Ghost Stories

Jeremy Dyson and Andy Nyman
Lyric Hammersmith

Publicity image

It's only just still the season for this type of thing. As the days get longer and the temperature inches away from paralysing cold, a ghost story seems in theory a less fitting prospect. That may be why the publicity images for this show steer clear of creepy Victoriana - instead it's random numbers chalked on dripping concrete, conjuring up more association with urban gorefests like the Saw films - and why the warning on the website - "We strongly advise those of a nervous disposition to think very seriously before attending" - makes us fear Derren Brown-style psychological manipulation rather than traditional chills. Or maybe that was just me. Co-director Andy Nyman is after all a long-time collaborator with Brown, and the director of all his most infamous stage shows and TV work.

I needn't have worried. This superb, phenomenally slick and technically outstanding show has a clever metatheatrical framework, yes, but what it delivers is essentially three ghost stories from the oldest of old schools. The setups couldn't be more classic: a nightwatchman in an abandoned factory that was once a mental asylum; a young man whose car breaks down in the woods in the middle of the night; an expectant father who perceives something strange happening in the nursery. It thoroughly has its cake and eats it, its framework being a professor of parapsychology giving us a lecture and taking us through these three tales only to dismiss them - but is there something more to his story too? Of course there is.

It allows Nyman, as the professor, to bring in some interesting philosophical discourse - about the nature of fear, but mostly about the nature of belief. How far is our fear of the supernatural due to our willingness to go the mental distance to believe in it? And why are we perversely attracted to it? - why, for instance, did we come to this show? "To play a game with that fear" is Professor Goodman's answer.

And boy what a game it is! My one quibble would be that it resembles many supernatural dramas which begin by resting in ambiguity - offering us possible alternative rational explanations, and leaving it to us to choose what to believe - and end by allying themselves firmly with the supernatural camp. So this, too, eventually leaves us in no doubt that it was all real. In a particular sense anyway - I mustn't say more. But unresolved ambiguity can often be the more interesting thing.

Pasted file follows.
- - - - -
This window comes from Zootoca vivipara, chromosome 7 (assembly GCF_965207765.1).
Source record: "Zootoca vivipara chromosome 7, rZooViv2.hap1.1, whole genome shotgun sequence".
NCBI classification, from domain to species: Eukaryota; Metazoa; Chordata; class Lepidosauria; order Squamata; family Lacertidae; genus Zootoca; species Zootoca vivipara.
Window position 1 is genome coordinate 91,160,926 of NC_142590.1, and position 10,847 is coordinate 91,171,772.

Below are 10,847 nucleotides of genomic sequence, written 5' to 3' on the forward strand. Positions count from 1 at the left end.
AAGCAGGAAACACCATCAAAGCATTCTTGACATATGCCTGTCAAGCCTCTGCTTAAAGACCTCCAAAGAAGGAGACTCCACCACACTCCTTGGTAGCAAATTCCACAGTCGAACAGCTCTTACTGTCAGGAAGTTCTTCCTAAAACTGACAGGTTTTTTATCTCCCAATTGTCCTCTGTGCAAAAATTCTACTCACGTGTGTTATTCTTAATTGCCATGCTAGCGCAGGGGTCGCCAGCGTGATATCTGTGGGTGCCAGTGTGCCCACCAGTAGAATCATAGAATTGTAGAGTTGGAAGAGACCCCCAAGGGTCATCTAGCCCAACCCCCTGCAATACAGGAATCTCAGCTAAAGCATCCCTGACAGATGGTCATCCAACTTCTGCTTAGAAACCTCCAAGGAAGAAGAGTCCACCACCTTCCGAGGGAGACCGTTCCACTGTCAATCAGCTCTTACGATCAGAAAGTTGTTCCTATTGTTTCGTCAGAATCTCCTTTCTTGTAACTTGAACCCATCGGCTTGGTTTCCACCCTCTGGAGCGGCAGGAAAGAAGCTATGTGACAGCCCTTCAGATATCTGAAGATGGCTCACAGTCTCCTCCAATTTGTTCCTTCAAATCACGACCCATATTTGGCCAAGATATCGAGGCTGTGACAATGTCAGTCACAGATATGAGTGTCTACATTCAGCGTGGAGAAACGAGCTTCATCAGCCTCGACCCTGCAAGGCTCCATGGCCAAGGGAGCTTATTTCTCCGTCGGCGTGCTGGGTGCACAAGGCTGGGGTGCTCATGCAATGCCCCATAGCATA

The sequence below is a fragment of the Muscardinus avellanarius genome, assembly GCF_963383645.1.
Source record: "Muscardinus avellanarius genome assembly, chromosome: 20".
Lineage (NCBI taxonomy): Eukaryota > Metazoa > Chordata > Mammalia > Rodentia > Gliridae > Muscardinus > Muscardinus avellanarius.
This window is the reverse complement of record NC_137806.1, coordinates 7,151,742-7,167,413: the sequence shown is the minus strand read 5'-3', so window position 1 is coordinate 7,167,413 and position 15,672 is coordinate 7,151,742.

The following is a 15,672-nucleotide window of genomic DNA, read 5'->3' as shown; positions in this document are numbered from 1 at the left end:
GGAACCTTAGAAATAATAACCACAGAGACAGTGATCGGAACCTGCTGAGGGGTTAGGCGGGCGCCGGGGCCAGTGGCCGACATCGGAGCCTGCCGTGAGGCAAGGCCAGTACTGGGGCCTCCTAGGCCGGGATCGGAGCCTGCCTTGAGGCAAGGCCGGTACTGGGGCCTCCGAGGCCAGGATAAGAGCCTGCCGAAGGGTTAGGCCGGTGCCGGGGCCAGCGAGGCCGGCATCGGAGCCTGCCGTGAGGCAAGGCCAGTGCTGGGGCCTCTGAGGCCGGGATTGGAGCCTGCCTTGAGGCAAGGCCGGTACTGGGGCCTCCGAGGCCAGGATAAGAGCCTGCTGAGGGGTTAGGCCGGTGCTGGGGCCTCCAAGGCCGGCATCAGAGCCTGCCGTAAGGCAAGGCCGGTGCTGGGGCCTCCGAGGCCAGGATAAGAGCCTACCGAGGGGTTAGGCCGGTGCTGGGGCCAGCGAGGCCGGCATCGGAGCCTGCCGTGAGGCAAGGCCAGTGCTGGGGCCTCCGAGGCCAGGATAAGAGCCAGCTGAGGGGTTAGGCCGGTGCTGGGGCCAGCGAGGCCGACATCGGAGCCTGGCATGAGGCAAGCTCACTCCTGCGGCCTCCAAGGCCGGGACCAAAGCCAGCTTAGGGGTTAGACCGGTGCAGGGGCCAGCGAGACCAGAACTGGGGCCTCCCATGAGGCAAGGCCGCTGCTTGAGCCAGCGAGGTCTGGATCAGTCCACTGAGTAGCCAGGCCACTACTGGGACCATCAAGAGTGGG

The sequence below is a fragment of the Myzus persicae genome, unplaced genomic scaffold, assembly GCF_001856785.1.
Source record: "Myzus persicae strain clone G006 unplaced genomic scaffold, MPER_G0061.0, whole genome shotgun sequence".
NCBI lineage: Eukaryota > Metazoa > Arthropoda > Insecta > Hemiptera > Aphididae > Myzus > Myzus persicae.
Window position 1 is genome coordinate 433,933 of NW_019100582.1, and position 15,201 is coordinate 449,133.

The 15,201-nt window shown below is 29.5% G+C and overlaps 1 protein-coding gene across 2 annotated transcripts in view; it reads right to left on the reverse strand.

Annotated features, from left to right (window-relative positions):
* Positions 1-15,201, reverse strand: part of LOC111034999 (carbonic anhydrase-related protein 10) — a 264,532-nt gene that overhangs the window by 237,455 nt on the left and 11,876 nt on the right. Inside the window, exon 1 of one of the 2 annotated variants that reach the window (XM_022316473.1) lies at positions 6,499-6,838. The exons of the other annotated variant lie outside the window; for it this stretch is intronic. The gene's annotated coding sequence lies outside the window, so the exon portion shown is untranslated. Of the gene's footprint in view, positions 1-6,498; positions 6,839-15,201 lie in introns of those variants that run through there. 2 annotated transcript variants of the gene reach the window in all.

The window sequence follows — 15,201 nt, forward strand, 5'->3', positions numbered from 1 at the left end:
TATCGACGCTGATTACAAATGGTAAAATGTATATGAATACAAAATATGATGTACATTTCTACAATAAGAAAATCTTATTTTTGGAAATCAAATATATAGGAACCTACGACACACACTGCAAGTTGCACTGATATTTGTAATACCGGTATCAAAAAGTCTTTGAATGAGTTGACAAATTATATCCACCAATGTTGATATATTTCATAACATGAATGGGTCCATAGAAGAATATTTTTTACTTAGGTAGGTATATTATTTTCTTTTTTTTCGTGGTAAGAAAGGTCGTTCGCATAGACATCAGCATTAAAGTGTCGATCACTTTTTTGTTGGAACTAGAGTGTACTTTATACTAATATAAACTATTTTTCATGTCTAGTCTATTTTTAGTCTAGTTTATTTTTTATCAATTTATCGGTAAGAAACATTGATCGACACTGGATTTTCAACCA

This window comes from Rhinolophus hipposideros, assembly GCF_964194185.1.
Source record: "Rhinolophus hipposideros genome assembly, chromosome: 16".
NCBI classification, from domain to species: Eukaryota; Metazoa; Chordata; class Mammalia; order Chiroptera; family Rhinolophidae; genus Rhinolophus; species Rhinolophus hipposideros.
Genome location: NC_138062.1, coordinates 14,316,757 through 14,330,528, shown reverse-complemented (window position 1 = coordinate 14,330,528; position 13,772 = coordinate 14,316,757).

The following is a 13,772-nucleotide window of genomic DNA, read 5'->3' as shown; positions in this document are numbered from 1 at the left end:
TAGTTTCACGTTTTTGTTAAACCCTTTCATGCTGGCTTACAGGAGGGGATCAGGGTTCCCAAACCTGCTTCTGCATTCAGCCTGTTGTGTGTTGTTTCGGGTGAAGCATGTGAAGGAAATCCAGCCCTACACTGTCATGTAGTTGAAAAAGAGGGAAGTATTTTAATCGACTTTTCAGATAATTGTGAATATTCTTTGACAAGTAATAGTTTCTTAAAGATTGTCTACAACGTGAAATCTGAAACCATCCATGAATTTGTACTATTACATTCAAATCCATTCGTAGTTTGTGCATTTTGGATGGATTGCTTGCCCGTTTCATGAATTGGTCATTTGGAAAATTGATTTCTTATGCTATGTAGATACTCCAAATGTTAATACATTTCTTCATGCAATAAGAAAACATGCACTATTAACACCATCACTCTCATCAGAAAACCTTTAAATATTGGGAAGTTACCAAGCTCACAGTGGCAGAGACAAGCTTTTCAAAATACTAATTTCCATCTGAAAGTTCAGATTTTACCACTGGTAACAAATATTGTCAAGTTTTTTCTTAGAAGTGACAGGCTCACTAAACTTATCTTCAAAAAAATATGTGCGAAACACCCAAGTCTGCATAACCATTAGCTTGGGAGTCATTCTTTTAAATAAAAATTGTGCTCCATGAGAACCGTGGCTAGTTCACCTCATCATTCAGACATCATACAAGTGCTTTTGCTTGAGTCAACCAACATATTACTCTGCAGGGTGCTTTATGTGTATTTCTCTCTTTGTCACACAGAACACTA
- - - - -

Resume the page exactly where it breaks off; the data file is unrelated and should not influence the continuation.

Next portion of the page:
But this is not a night of metaphysical pondering. It's a thrill ride. The staging of the numerous "scare moments" is exemplary. Certainly not original - we normally know exactly what's coming, having seen such staples many times before - but that is what makes the tension so unbearable. The directors (Nyman, Jeremy Dyson and Sean Holmes) absolutely understand that 90% of the fear is generated by what we bring to the experience ourselves: our imaginations filling in the gaps; the intolerable build-up of anticipation before the shock. Jon Bausor's clever set adapts into a multitude of settings, but consistent throughout is the cavern of blackness at the back of the stage (which James Farncombe's brilliantly precise lighting serves only to make darker), from which anything may emerge.

David Cardy, Ryan Gage and Nicholas Burns all do good work as the subjects of the three stories - though they are often in half-darkness, and at times only have to hit their marks: the production does the rest. Nyman is mesmeric as the disintegrating professor; and even has a few nice Derren Brown-esque moments where his behaviour turns out to be not what it seems. One such moment at the end creates a sense of terrible circularity - of being trapped in a waking nightmare. At this point, to our great relief, we're let back out into the light.

Until 3rd April

Simon Sladen reviewed the West End transfer at the Duke of York's

Reviewer: Corinne Salisbury